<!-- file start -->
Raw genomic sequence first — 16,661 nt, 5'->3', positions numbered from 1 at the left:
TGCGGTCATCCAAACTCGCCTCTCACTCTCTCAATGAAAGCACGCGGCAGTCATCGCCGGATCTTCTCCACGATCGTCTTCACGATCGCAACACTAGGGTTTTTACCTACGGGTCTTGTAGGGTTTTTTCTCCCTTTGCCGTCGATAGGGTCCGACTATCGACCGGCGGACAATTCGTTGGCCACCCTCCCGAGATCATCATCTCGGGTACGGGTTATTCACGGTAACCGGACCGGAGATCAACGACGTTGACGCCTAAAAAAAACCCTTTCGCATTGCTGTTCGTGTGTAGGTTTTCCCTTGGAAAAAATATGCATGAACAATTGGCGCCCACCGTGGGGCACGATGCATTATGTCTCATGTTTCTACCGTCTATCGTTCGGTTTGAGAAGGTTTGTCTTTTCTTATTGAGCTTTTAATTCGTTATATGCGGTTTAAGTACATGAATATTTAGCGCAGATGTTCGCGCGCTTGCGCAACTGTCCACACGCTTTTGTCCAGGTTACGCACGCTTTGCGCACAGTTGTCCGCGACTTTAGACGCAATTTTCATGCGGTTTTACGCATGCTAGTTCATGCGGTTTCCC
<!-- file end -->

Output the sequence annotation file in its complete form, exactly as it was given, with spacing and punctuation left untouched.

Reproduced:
Raw genomic sequence first — 16,661 nt, 5'->3', positions numbered from 1 at the left:
TGCGGTCATCCAAACTCGCCTCTCACTCTCTCAATGAAAGCACGCGGCAGTCATCGCCGGATCTTCTCCACGATCGTCTTCACGATCGCAACACTAGGGTTTTTACCTACGGGTCTTGTAGGGTTTTTTCTCCCTTTGCCGTCGATAGGGTCCGACTATCGACCGGCGGACAATTCGTTGGCCACCCTCCCGAGATCATCATCTCGGGTACGGGTTATTCACGGTAACCGGACCGGAGATCAACGACGTTGACGCCTAAAAAAAACCCTTTCGCATTGCTGTTCGTGTGTAGGTTTTCCCTTGGAAAAAATATGCATGAACAATTGGCGCCCACCGTGGGGCACGATGCATTATGTCTCATGTTTCTACCGTCTATCGTTCGGTTTGAGAAGGTTTGTCTTTTCTTATTGAGCTTTTAATTCGTTATATGCGGTTTAAGTACATGAATATTTAGCGCAGATGTTCGCGCGCTTGCGCAACTGTCCACACGCTTTTGTCCAGGTTACGCACGCTTTGCGCACAGTTGTCCGCGACTTTAGACGCAATTTTCATGCGGTTTTACGCATGCTAGTTCATGCGGTTTCCC